As a former ballet dancer, Coreen Sol knows the importance of balance, training and discipline – values she has applied with great success to her career as a financial advisor. A focus on continuing education has propelled her advancement from bank teller to portfolio manager. And, along the way, Sol has turned her fascination with psychology into an integral component of her financial career.

Today, Sol is vice president and portfolio manager with CIBC Wood Gundy in Kelowna, B.C. She also is an author and a leading authority on behavioural finance.

In Sol’s practice, she serves a roster of 400 clients and has $100 million in assets under management (AUM). Sol says her typical client is a professional or entrepreneurial woman between the ages of 50 and 65, with $500,000 in investible assets.

Unlike most discretionary managers, Sol does not target high net-worth clients, nor does she have a minimum account size for new clients.

“I’d really like to get rid of this elitist stigma that comes in our business,” Sol says. “I think there is really a lot of value that I can personally add to Canadians with modest wealth [who may not] realize that they have options.”

For example, for a client with a small amount of money to invest, Sol says, she might recommend an exchange-traded fund. Similarly, if Sol meets with a couple with a small locked-in retirement account and she believes she can help them, she will take them on as clients.

As a discretionary portfolio manager, Sol uses managed portfolios to meet each client’s needs. After assessing a client’s financial goals and risk tolerance and completing an investment policy statement, Sol places the client’s investible assets into one of four portfolios, ranging from a conservative mix of 20% equities/80% fixed-income to a growth portfolio that can hold up to 100% equities. Sol constructs and manages these portfolios using portfolio-management software.

This discretionary approach makes the management of client assets more efficient, Sol says, and therefore makes it easier for her to operate a large practice. Rather than manage each client’s portfolio individually, Sol need only manage the four “buckets.”

In addition to discretionary portfolio management, Sol offers her clients planning services, such as tax planning, trusts, estate planning and retirement income projections. “While I love to manage money,” she says, “that doesn’t happen in a vacuum.”

Sol wasn’t always so passionate about finance. Before she was a financial advisor, she was a professional dancer with Ballet B.C. At the age of 20, however, she had to give up dance due to health issues and look for a new career.

In 1990, Sol got her start in financial services as a teller in a small branch of Royal Bank of Canada in New Westminster, B.C. Within four years, she was branch manager.

While working at that branch, Sol immersed herself in her new industry with “that disciplined approach all dancers seem to have.” She continued her education though programs offered by the Canadian Securities Institute, first completing the Canadian Securities Course and then earning the chartered investment manager and fellow of the Canadian Securities Institute designations.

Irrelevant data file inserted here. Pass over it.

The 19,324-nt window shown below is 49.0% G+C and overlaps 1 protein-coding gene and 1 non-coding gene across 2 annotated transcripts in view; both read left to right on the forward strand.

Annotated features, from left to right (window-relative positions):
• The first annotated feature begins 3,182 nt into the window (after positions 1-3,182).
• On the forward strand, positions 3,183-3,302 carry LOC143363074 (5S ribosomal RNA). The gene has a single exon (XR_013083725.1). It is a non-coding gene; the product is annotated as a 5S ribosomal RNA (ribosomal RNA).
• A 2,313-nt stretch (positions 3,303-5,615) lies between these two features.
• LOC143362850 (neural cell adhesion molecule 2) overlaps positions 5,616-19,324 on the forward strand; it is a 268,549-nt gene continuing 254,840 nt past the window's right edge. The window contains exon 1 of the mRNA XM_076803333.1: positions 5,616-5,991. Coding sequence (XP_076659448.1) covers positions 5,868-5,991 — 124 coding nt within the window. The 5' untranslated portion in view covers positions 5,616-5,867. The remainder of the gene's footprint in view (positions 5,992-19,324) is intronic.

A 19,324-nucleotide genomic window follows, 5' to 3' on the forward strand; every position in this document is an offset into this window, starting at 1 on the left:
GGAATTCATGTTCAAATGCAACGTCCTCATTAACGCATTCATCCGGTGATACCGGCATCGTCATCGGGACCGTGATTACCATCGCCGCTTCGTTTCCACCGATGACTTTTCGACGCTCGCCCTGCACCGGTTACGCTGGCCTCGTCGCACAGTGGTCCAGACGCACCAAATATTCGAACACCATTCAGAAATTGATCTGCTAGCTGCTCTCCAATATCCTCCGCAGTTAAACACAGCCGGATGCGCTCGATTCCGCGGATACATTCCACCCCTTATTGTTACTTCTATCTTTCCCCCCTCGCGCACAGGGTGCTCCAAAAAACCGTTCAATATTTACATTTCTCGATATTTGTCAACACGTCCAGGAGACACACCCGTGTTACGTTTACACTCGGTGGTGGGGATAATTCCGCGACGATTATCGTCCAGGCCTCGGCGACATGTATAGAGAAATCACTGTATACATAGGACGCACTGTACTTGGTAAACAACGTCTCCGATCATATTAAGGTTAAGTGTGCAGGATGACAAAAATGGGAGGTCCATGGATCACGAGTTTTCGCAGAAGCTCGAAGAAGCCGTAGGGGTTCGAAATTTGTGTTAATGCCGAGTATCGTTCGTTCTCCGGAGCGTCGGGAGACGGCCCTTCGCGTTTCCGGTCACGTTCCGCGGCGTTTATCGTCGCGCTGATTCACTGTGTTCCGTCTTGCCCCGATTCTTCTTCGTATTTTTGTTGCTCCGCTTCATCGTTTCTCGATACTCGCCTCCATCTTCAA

At the same time, Sol pursued another interest that later would become an important part of her career. She enrolled in an undergraduate degree program in psychology at Simon Fraser University.

Meanwhile, working at the bank branch, Sol discovered her love of investing. In 1992, she become one of the first bank employees to be licensed to sell mutual funds at the branch level. “It was my new passion,” Sol says. “I finally found something that I loved as much as my dance career, and that was the capital markets.”

In 1997, she made the move to RBC Dominion Securities Inc. to become an investment advisor.

Around that same time, Sol began pursuing a chartered financial analyst (CFA) designation.

Following her successful completion of the CFA exams in 2002, Sol decided that her business would be 100% discretionary, using managed money. She felt that most advisor practices were less efficient than they could be, as client portfolios were either overly diversified because they were invested in too many mutual funds, or performance was hampered because stockbrokers would have to call dozens upon dozens of clients over the course of a couple of days with recommendations to buy or sell.

“Just from that analytical point of view,” Sol says, “I felt that running [my business] on a discretionary basis would be much more efficient and, really, was the only way to add value consistently.”

In 2002, Sol moved to National Bank Financial Ltd. because she felt it was the only brokerage at the time with the platform she needed to create and manage discretionary portfolios. In 2014, she made the move to CIBC Wood Gundy, where she feels she has the right discretionary platform in place to run an efficient and disciplined practice.

More recently, Sol has found a way to share her love of capital markets and psychology with the next generation of financial professionals. In January 2015, Sol became an adjunct professor with the University of British Columbia – Okanagan, where she teaches a fourth-year undergraduate class on behavioural finance based on a syllabus she designed.

Sol is the author of Practically Investing: Smart Investment Techniques Your Neighbour Doesn’t Know, a book for consumers on investment strategies. She is working on a second book, based on the curriculum she developed for her UBC class.

An avid yogi, golfer and, in the winter, snowboarder, Sol has three children: two teenaged sons and a 10-year-old daughter. An avid supporter of the arts, Sol has worked with Ballet Kelowna and the Vancouver Art Gallery.

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